Images that highlight UCL research have been showcased in an image competition run by Great Ormond Street Hospital for Children (GOSH).
Researchers from UCL Great Ormond Street Institute of Child Health, UCL Medical School and GOSH were named the winners of the annual research and innovation image competition - named ‘A Moment of Discovery’.
The winning image, titled ‘A 3D snapshot of the hidden highways in childhood kidney cancer’, is a 3D microscope image of a stained kidney tumour removed after surgery at GOSH. The image show the tumour lymphatic network (coloured blue) that is responsible for draining waste and cells, amongst blood vessels (in magenta) and immune cells (in yellow).
The team who submitted the image includes Dr Daniyal Jafree, Aleksandra Letunovska, Reem Al-Saadi, Dr Dale Moulding (UCL Great Ormond Street Institute of Child Health), Radu Polschi (UCL Medical School), Dr Tanzina Choudhury, Dr Ciaran Hutchinson and Miss Naima Smeulders (GOSH).
The research, which is led by Professor David Long and Professor Kathy Pritchard-Jones (both UCL Great Ormond Street Institute of Child Health), focuses on how cancers grow and spread through these vessel networks, with the hope of understanding whether the size of the network can predict how well children respond to chemotherapy, or if these highways influence the likelihood of the cancer spreading.
Structures like lymphatic vessels are incredibly hard to see in their entirety using traditional microscope techniques. However, through collaboration, the team brought their unique skills together to generate this image using a new 3D imaging technique to view the complete lymphatic vessel network within the tumour in high detail, to better understand how cancers can grow and spread.
Dr Daniyal Jafree said: “I’ve been working at UCL Great Ormond Street Institute for Child Health for seven years, and in that time, two things have become very clear. Firstly, it’s so important that we communicate our research to the people we ultimately hope to benefit: patients, their families and the public.
“Secondly, none of our research would be possible without a big team of scientists and clinical professionals, all with different backgrounds and experiences, all sharing the common goal of improving diagnosis and treatment for childhood diseases and cancer.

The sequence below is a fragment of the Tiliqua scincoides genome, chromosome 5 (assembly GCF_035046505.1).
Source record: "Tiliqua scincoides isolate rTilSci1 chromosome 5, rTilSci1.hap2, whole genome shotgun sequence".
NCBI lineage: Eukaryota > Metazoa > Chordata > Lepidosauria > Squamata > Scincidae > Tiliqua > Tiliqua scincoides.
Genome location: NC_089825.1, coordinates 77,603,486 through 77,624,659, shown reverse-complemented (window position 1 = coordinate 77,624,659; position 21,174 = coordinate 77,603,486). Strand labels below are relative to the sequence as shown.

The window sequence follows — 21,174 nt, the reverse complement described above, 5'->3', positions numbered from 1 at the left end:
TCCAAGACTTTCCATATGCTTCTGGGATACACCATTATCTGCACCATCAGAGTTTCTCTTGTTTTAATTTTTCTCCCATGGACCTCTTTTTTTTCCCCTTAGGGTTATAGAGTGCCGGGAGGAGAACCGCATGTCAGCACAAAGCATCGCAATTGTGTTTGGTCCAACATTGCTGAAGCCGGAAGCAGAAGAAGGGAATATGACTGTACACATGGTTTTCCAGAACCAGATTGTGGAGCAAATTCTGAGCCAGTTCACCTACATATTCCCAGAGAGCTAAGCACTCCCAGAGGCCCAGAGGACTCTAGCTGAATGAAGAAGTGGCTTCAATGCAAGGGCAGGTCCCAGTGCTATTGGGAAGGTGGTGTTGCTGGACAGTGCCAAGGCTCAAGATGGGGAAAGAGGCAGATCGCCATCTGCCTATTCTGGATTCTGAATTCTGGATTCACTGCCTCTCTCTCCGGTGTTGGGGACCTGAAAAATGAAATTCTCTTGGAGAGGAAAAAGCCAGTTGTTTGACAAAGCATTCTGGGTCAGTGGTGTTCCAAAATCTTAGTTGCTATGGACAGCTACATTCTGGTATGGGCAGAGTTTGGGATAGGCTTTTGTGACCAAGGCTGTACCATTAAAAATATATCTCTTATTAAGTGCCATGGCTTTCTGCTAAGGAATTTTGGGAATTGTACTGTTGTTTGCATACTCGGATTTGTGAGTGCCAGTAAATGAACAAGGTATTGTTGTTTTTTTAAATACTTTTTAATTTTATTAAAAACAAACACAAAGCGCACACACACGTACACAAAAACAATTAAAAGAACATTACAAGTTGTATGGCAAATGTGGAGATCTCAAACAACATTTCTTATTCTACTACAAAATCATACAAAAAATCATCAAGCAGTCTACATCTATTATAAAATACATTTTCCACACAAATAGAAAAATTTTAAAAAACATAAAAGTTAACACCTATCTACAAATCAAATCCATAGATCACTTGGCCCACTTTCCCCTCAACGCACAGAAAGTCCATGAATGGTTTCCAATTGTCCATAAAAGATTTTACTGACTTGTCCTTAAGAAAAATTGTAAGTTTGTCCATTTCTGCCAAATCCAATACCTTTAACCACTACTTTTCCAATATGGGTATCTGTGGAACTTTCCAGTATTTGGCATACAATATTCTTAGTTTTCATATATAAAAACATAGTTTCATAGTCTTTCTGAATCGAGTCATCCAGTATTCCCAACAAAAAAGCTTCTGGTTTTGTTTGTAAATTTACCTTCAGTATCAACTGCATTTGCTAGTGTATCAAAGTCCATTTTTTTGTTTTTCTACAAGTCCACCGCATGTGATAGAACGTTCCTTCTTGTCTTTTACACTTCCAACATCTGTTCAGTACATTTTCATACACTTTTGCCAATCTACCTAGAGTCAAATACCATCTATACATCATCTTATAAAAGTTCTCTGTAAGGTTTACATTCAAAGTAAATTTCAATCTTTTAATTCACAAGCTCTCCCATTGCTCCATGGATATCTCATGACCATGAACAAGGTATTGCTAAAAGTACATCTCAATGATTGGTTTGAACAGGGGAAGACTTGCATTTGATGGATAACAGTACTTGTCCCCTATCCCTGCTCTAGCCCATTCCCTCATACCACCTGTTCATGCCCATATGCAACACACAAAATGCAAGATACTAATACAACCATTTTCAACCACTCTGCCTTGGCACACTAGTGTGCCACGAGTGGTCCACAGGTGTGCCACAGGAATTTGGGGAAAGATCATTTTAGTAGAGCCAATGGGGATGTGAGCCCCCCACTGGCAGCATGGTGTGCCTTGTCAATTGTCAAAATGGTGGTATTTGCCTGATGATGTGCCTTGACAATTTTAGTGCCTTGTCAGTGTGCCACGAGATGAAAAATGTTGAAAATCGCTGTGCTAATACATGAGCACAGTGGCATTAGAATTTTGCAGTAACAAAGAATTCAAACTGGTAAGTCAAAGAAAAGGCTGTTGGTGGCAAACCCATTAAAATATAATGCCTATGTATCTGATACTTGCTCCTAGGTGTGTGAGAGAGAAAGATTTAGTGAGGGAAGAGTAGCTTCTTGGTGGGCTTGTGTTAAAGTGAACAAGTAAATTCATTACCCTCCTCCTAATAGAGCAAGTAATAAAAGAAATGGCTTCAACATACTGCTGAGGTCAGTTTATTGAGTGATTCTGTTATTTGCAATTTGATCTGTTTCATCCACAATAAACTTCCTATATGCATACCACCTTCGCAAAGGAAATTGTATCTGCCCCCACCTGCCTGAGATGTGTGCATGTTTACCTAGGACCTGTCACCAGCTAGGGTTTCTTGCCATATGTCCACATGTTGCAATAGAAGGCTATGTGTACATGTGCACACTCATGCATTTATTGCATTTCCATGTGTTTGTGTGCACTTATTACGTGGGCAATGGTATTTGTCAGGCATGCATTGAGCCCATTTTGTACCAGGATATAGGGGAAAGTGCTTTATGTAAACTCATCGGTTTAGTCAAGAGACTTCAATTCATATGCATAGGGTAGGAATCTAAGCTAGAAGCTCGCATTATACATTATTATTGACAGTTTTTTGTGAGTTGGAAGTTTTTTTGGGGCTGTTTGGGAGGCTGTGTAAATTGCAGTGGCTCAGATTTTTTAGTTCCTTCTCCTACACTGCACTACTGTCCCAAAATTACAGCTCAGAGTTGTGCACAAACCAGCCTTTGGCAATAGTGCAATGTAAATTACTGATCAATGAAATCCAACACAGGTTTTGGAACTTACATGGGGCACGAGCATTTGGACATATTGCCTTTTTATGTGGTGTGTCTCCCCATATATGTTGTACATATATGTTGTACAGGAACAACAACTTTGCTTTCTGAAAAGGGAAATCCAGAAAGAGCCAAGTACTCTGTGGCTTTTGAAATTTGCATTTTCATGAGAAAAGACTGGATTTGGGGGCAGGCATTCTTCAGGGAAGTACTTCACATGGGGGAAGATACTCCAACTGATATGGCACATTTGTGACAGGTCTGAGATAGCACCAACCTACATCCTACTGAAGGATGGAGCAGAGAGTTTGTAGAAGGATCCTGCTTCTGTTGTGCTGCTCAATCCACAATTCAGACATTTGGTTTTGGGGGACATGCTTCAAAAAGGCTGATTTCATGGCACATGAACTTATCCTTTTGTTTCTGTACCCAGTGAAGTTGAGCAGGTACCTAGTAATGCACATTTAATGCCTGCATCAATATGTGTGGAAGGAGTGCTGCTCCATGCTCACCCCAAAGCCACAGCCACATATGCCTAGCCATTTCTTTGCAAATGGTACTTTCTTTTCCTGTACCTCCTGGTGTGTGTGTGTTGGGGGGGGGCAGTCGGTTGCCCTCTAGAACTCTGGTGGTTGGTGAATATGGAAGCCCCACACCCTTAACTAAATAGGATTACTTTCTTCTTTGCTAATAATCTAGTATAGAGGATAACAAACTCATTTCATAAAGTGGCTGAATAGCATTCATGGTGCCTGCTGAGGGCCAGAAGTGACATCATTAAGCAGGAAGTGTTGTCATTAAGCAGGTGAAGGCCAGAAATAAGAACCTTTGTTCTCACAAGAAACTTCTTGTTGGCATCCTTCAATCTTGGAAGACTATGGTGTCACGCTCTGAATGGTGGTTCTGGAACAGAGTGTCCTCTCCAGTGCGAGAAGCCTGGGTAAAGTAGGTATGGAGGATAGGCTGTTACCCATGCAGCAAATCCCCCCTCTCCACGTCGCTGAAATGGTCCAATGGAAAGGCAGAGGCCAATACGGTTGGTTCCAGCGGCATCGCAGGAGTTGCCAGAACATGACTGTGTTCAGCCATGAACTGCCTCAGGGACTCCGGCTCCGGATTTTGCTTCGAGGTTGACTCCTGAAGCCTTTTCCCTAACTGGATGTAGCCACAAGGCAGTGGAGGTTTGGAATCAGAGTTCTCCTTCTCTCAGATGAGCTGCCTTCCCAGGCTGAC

“The team and I are really pleased that our image, which showcases just how important these two things are to research and innovation, was voted as favourite by the public.”
The competition, run by GOSH and the National Institute for Health and Care Research GOSH Biomedical Research Centre (NIHR GOSH BRC) shortlisted 11 images that offer glimpses into the huge array of research underway at the hospital and its partners to develop better treatments for seriously ill children.
Other images in the top three were also submitted by academics from UCL GOS ICH, including an image showing the cross-section of a stimulated brain used to help study potential treatments for epilepsy in children by Professor Lewis Spitz and PhD candidate Rory Piper, and human nose cells infected with SARS-CoV-2 by Dr Maximillian Woodall and Dr Samuel Ellis alongside Dr Andrea Pinto from Leica Microsystems.
Hundreds of people voted for the winning image on social media.
In celebration of Rare Disease Day, all shortlisted images are being exhibited in the entrance of the Zayed Centre for Research into Rare Disease in Children (ZCR). These are available to view from the street, along with a one-of-a-kind laboratory in a dropped floor that is home to the researchers that work on some of the most rare and complex conditions in children.
The competition was open to staff from across GOSH and its affiliated institutes including the NIHR GOSH BRC and UCL GOS ICH. This year the competition was also opened to children’s hospitals across the UK within the NIHR GOSH BRC Paediatric Excellence Initiative, including Alder Hey, Birmingham and Sheffield.
Professor Thomas Voit, Director of NIHR GOSH UCL Biomedical Research Centre, who was on the panel, said: “These images are stunningly beautiful and vivid reminders of how intricately organised the microcosm of biology is.”